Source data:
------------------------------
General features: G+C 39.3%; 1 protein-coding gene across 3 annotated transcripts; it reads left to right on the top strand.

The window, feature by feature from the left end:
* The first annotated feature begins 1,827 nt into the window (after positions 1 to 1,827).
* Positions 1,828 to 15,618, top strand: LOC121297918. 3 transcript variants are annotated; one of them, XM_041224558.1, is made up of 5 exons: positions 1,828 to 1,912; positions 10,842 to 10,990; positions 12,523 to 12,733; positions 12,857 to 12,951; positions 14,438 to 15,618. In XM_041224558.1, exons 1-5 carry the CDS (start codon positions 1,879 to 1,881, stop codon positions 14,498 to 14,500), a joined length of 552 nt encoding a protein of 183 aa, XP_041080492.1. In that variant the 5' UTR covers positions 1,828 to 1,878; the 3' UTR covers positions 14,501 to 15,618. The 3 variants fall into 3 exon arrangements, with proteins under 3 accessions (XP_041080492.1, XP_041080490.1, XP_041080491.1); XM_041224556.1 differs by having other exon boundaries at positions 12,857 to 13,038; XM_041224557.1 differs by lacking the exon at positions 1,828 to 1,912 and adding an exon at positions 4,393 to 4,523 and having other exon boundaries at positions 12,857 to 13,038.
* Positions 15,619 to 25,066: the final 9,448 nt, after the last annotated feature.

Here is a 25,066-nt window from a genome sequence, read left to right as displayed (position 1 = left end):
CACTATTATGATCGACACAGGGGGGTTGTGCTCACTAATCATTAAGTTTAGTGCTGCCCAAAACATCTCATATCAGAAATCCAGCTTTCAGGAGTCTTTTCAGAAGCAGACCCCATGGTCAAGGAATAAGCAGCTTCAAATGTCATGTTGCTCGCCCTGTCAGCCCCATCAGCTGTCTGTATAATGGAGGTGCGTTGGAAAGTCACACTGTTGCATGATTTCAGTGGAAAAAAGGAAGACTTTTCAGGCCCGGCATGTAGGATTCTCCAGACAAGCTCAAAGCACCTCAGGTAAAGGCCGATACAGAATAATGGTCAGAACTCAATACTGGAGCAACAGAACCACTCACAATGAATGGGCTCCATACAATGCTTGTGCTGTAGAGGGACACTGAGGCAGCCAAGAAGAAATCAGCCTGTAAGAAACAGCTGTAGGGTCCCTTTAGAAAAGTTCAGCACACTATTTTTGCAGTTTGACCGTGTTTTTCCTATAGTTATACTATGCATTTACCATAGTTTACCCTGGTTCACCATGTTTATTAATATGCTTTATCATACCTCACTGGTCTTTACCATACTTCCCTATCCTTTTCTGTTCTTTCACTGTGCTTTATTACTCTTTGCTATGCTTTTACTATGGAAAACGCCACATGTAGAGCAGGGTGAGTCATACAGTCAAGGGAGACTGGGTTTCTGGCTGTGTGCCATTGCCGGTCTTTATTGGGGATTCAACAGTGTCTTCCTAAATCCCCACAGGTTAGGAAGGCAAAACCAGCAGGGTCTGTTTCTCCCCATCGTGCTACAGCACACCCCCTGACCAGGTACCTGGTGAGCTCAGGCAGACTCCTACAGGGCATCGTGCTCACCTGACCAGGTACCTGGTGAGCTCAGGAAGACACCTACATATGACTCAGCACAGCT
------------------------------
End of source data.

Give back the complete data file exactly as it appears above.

General features: G+C 39.3%; 1 protein-coding gene across 3 annotated transcripts; it reads left to right on the top strand.

The window, feature by feature from the left end:
* The first annotated feature begins 1,827 nt into the window (after positions 1 to 1,827).
* Positions 1,828 to 15,618, top strand: LOC121297918. 3 transcript variants are annotated; one of them, XM_041224558.1, is made up of 5 exons: positions 1,828 to 1,912; positions 10,842 to 10,990; positions 12,523 to 12,733; positions 12,857 to 12,951; positions 14,438 to 15,618. In XM_041224558.1, exons 1-5 carry the CDS (start codon positions 1,879 to 1,881, stop codon positions 14,498 to 14,500), a joined length of 552 nt encoding a protein of 183 aa, XP_041080492.1. In that variant the 5' UTR covers positions 1,828 to 1,878; the 3' UTR covers positions 14,501 to 15,618. The 3 variants fall into 3 exon arrangements, with proteins under 3 accessions (XP_041080492.1, XP_041080490.1, XP_041080491.1); XM_041224556.1 differs by having other exon boundaries at positions 12,857 to 13,038; XM_041224557.1 differs by lacking the exon at positions 1,828 to 1,912 and adding an exon at positions 4,393 to 4,523 and having other exon boundaries at positions 12,857 to 13,038.
* Positions 15,619 to 25,066: the final 9,448 nt, after the last annotated feature.

Here is a 25,066-nt window from a genome sequence, read left to right as displayed (position 1 = left end):
CACTATTATGATCGACACAGGGGGGTTGTGCTCACTAATCATTAAGTTTAGTGCTGCCCAAAACATCTCATATCAGAAATCCAGCTTTCAGGAGTCTTTTCAGAAGCAGACCCCATGGTCAAGGAATAAGCAGCTTCAAATGTCATGTTGCTCGCCCTGTCAGCCCCATCAGCTGTCTGTATAATGGAGGTGCGTTGGAAAGTCACACTGTTGCATGATTTCAGTGGAAAAAAGGAAGACTTTTCAGGCCCGGCATGTAGGATTCTCCAGACAAGCTCAAAGCACCTCAGGTAAAGGCCGATACAGAATAATGGTCAGAACTCAATACTGGAGCAACAGAACCACTCACAATGAATGGGCTCCATACAATGCTTGTGCTGTAGAGGGACACTGAGGCAGCCAAGAAGAAATCAGCCTGTAAGAAACAGCTGTAGGGTCCCTTTAGAAAAGTTCAGCACACTATTTTTGCAGTTTGACCGTGTTTTTCCTATAGTTATACTATGCATTTACCATAGTTTACCCTGGTTCACCATGTTTATTAATATGCTTTATCATACCTCACTGGTCTTTACCATACTTCCCTATCCTTTTCTGTTCTTTCACTGTGCTTTATTACTCTTTGCTATGCTTTTACTATGGAAAACGCCACATGTAGAGCAGGGTGAGTCATACAGTCAAGGGAGACTGGGTTTCTGGCTGTGTGCCATTGCCGGTCTTTATTGGGGATTCAACAGTGTCTTCCTAAATCCCCACAGGTTAGGAAGGCAAAACCAGCAGGGTCTGTTTCTCCCCATCGTGCTACAGCACACCCCCTGACCAGGTACCTGGTGAGCTCAGGCAGACTCCTACAGGGCATCGTGCTCACCTGACCAGGTACCTGGTGAGCTCAGGAAGACACCTACATATGACTCAGCACAGCT